• Local’s tip: In the morning, warm up on the sunny north-facing slopes, then follow the afternoon sun to the south facing slopes.
  • Plan B: With your frequent visits, explore off-snow: undertake a sled dog experience (Snow! Puppies! Insta-spectacular!), catch a flick at Australia’s highest cinema, go rock climbing in the Buller Community Centre or nab a massage in the luxurious Breathtaker Spa, the highest in Australia.

mtbuller.com.au

The Après Skier: Queenstown, NZ

Yes, this is a thing. Pioneered (surely) by the French who believe a little sport deserves a long lunch. The kind of lunch that spills into dinner, and the only reason to carry skis is to look cool.

Not all ski resorts are created equal when it comes to cosmopolitan offerings or nightlife. There are some exceptional hotspots (think The Keller at Thredbo), but if the only ice you’re after is the kind in your drink then Queenstown, the beating heart of the New Zealand ski towns, is the scene to be seen.

With more than 150 bars and restaurants, when the slopes cool down, the town heats up with a nightlife that’s sizzling. The only issue is that of choice.

People have been known to drive over 100km from Wanaka for a delicious, juicy Ferburger (ahem, guilty), but for something more sophisticated, pull up a velvet-padded pew at the glamorous Botswana Butchery, partake in pizza at the cosy Rhino’s Ski shack, sit by the outdoor fire at Barmuda, sink craft beers at Smiths or check out the newest hot spot, Little Blackwood.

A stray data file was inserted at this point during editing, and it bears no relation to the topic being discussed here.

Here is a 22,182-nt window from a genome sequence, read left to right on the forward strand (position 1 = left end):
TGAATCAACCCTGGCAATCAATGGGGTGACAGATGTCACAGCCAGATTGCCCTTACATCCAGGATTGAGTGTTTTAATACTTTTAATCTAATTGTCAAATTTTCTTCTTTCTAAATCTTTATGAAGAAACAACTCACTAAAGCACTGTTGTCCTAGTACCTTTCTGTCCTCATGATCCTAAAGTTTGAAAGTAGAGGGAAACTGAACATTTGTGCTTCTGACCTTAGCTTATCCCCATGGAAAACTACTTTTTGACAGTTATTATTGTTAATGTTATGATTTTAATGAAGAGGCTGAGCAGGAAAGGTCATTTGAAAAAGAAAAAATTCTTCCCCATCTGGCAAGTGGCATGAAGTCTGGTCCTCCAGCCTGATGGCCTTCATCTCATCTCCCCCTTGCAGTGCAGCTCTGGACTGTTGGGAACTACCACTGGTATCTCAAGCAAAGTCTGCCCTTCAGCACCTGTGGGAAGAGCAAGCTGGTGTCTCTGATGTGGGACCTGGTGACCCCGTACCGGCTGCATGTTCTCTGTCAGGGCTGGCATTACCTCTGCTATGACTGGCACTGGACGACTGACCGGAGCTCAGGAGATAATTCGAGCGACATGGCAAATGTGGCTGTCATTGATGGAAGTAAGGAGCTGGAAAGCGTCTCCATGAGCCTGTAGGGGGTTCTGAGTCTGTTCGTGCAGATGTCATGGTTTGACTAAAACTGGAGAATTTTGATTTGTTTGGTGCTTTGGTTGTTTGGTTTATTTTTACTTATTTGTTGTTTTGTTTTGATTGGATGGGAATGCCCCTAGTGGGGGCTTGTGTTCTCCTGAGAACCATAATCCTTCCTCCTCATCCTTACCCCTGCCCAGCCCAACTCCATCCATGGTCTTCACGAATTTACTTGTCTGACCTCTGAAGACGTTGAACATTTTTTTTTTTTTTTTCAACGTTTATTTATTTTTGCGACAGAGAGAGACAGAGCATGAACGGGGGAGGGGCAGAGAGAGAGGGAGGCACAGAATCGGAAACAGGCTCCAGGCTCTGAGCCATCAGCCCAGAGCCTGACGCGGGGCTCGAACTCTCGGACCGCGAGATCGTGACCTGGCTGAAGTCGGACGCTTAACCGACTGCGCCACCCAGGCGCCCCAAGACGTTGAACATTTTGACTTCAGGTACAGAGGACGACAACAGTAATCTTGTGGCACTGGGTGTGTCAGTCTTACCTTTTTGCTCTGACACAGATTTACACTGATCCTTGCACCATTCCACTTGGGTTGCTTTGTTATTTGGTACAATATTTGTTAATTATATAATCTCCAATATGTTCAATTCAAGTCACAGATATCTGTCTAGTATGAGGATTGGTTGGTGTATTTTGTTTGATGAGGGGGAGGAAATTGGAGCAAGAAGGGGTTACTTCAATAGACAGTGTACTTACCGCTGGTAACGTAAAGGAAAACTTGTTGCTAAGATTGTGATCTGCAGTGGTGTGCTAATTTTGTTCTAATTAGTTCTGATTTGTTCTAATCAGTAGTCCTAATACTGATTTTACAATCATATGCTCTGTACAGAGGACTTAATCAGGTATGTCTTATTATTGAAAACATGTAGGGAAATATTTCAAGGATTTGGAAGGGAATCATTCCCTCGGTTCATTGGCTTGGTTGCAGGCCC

Oh, and there’s skiing as well. Less than 30 minutes away, the Remarkables with the sunny big mountain feel and the rolling terraces of Coronet Peak aren’t at all shabby, and suitable for skiiers of all levels.

The Remarkables just added an extra 115ha of accessible ski terrain (now 385ha) and boasts enough fun in the surrounding craggy spires to keep riders entertained. For something different, head to Coronet Peak in the evening — skiing the floodlit, undulating terrain under the stars is a tick on the bucket list.

The night skiing at Queenstown is the best après spot, with a heated deck, DJs spinning tunes, roaring fires and delicious pizza, burgers and mulled wine.

  • Local’s Tip: First Tracks (8–9am) at Coronet Peaks is $37 (with a lift pass). Empty slopes and first runs are an absolute winner!
  • Plan B: Explore the surrounds, including stunning Amisfield Winery & Bistro and Saffron, considered one of the best restaurants in New Zealand, in nearby cute-as-a-button Arrowtown (and stop in at Blue Doors bar just opposite).

nzski.com

Keep an eye out on the website for more snow and ski destinations, coming your way soon!


Flip Byrnes
You’re just as likely to find travel writer Flip Byrnes climbing in Iceland, snowboarding in Kashmir or trekking in Mongolia. For over 15 years she’s been going extra yards to provide unusual and off the beaten track pieces for media in Australia, Europe and the USA, hoping to inspire her readers to never stop exploring.